Populie: Be Yourself… March 12, 2014

Jonathots Daily Blog  

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The VoiceIt happens all the time on shows like The Voice or American Idol: a contestant is voted off by the audience and awaits the final words of encouragement from the judges.

Inevitably, one of the mentors will pipe up with, “Be yourself.”

You can see the look of confusion on the contestant’s face as he or she thinks, “Isn’t that what I just did? I was myself–and I lost.”

It is popular. “Be yourself” has become the mantra of a generation which thinks the cure for mediocrity is pumping people up.

It is popular, but it is a lie.

POPULIE.

The problem with the concept of “be yourself” is that individuality loses its power when compatibility isn’t achieved. In other words, if we can’t find a way to peacefully co-exist with each other, merely standing firm, establishing our presence, won’t achieve much except further separation in thinking and segregation between people based upon their quirks.

I will be honest with you–if you’re able to find one other person in your life that you can actually be yourself around, without them running away in horror, you have just discovered a miracle.

Truth–fine tune who you are according to what you need to do and where you want to go.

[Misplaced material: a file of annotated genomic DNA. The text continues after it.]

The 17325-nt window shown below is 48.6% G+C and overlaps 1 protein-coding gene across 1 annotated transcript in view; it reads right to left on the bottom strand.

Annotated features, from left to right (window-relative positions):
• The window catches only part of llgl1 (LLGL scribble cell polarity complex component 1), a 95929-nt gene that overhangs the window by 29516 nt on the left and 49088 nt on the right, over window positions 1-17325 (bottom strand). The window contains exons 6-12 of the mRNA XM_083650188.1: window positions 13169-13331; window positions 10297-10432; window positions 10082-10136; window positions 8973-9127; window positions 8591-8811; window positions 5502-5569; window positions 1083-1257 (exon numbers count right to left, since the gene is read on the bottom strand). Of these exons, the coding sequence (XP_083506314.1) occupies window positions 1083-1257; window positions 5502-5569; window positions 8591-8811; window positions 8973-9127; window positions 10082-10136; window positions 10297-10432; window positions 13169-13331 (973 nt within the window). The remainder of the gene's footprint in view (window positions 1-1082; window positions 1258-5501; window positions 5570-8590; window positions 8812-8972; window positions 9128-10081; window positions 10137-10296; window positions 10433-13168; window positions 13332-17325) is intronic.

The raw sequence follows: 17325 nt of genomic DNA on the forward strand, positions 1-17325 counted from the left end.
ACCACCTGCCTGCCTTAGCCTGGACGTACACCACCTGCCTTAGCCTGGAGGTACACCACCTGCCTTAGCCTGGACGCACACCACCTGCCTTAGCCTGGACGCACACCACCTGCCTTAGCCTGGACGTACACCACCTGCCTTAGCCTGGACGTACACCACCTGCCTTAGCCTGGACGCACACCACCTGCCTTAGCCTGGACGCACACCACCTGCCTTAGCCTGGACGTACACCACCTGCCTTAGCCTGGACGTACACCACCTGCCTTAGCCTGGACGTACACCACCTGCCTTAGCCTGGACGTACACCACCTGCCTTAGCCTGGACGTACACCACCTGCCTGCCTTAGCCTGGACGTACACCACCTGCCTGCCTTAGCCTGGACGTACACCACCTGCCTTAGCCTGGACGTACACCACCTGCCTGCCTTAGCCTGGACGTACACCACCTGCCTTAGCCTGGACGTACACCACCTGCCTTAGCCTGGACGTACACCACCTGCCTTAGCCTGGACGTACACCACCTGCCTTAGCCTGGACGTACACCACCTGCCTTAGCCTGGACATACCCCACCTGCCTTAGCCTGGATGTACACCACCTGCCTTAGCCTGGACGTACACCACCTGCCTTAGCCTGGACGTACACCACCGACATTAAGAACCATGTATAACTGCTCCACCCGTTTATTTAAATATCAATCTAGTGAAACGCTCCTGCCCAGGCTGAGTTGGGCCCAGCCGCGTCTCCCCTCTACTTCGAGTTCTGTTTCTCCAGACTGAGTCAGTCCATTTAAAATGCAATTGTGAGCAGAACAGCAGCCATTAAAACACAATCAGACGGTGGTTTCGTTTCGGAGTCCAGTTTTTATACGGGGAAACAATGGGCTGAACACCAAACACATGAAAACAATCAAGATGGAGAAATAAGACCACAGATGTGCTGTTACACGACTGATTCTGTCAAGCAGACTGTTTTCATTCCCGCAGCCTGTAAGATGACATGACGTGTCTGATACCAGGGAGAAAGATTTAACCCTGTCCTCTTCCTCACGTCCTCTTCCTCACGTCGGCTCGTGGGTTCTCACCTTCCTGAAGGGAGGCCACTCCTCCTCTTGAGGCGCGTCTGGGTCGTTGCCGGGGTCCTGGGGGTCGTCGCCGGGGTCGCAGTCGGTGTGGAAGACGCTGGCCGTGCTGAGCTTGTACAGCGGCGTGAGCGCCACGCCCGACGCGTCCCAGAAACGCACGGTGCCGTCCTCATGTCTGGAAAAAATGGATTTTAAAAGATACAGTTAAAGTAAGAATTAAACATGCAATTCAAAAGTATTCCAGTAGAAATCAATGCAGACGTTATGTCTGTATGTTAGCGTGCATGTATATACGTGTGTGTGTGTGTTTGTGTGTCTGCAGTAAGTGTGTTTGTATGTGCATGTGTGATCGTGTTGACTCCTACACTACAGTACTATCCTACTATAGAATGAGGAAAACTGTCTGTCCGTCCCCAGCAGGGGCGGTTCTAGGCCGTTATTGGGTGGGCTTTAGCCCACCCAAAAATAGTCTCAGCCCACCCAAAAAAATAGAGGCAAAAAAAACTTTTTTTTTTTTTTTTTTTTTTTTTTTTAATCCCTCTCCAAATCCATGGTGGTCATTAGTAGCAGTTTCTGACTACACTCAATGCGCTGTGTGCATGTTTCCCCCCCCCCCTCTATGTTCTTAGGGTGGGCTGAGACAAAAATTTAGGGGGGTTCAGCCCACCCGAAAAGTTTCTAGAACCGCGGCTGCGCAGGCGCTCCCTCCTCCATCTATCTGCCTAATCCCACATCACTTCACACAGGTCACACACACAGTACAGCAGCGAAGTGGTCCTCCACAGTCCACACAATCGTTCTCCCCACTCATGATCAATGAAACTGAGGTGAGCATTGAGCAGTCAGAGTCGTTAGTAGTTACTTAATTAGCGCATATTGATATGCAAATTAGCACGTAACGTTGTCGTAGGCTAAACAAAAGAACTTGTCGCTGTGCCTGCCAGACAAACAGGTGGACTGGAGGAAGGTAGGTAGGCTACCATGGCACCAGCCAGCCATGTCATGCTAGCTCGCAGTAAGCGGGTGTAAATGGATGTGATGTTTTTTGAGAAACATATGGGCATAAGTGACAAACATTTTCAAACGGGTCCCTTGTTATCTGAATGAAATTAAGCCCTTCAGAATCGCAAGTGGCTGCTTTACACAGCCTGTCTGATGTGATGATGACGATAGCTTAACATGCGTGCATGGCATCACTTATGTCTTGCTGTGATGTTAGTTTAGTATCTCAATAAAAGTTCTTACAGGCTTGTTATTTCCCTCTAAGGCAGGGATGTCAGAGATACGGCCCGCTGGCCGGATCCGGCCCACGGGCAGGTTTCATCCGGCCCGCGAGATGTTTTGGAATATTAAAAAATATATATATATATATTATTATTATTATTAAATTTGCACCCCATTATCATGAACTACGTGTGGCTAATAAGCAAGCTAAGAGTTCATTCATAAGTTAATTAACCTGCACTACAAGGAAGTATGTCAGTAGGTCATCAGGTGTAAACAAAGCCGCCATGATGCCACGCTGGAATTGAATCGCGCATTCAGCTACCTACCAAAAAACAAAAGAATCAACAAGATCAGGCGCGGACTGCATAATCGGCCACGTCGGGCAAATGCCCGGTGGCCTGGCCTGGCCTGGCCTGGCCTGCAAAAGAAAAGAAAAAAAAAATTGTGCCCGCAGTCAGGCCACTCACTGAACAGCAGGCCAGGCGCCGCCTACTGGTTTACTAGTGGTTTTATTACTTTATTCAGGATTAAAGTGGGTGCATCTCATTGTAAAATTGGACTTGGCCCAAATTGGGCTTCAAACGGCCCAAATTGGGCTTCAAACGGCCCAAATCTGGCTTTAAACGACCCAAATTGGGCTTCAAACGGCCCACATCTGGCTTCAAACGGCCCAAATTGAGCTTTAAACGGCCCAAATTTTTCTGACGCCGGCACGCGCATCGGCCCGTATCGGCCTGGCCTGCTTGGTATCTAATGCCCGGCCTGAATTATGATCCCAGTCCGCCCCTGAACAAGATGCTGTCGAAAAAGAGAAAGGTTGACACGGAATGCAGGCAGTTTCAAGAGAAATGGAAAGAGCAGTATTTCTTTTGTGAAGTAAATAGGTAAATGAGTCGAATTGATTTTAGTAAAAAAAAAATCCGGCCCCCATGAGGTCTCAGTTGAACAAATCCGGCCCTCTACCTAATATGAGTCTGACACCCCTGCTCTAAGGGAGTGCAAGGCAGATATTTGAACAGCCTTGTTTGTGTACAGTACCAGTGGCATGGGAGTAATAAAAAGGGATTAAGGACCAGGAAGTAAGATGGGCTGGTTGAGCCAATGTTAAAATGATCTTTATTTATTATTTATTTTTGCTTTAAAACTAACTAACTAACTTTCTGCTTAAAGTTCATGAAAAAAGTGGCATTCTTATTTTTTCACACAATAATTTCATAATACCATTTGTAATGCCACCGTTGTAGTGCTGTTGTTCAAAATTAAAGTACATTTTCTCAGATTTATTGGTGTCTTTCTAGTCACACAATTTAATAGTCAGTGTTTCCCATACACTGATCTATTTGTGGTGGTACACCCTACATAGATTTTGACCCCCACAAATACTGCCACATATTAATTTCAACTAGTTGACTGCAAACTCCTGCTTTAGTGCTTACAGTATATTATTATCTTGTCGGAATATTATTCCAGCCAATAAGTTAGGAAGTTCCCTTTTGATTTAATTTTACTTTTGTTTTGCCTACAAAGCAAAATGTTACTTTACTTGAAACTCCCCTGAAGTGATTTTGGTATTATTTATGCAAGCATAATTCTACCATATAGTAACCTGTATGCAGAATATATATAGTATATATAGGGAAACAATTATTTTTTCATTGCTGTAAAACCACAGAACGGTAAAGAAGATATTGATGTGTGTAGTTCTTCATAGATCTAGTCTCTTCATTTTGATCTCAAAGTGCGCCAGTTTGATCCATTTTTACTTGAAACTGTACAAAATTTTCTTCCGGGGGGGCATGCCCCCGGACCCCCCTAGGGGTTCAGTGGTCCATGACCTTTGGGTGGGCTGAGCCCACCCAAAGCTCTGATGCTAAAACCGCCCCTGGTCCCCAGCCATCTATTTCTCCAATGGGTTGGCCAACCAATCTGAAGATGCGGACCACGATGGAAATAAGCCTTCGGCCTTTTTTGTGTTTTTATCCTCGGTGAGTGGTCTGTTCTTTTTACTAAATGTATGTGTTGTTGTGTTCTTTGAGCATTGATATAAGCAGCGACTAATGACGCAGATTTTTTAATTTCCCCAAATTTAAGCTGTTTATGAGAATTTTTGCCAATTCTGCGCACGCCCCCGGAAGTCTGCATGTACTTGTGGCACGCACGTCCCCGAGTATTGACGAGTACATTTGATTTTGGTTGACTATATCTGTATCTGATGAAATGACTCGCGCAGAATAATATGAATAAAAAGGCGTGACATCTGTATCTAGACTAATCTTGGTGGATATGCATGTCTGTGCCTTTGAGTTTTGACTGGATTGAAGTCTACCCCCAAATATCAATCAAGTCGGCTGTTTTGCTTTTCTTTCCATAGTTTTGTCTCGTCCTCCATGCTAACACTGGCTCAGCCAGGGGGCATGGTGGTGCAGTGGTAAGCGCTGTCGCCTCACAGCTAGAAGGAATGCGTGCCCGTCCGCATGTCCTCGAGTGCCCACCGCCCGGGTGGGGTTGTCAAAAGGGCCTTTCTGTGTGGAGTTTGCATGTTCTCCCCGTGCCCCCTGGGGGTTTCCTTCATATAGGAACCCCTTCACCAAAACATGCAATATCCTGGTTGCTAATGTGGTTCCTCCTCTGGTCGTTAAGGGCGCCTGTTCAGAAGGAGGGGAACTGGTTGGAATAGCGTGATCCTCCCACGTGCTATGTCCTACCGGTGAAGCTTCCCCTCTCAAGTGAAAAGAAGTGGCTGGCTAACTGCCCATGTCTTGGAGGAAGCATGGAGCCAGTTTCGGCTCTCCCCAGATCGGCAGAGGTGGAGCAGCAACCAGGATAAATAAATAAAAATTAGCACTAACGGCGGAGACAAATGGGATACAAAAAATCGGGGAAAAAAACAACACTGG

The Good Book offers us three other “be’s” to consider “beneath our bonnet:”

1. Be not afraid.

You guarantee failure if you are frightened and choke when opportunity comes your way. If you have a reasonable amount of ability and learn how to use it well, you will find a reasonable amount of success.

2. Be of good cheer.

The greatest buzz-kill in life is to take things too seriously. A light heart lends itself to a willing spirit, which invites an open mind, giving you a chance to survive when things begin to evolve in front of you.

3. Be perfect.

Maybe that should be “perfect your be.” In other words, find something you do well and continue to practice it until it’s at market quality, and then make sure you keep it up to spec-ready to go.

If you decide to pursue a lifestyle to “be yourself,” you will have a narrow vision for what is acceptable, and you will have a smaller and smaller handful of folks who are willing to put up with your alleged uniqueness.

  • It is a populie. 
  • It is marijuana to the masses.
  • It is the notion that we can remain the same and still get our portion.

What we need to be is whatever is necessary to allow ourselves to be part of the human family…successful without hurting anyone else in the process. 

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The producers of jonathots would humbly request a yearly subscription donation of $10 for this wonderful, inspirational opportunity

Click for details on the SpirTed 2014 presentation

Click for details on the SpirTed 2014 presentation

Please contact Jonathan’s agent, Jackie Barnett, at (615) 481-1474, for information about scheduling SpiriTed in 2014.

click to hear music from Spirited 2014

click to hear music from Spirited 2014

ProbThree: “It’s not my fault” … November 3, 2013

Jonathots Daily Blog

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Uncle SamFingers.

They perform two obvious functions: touch and point.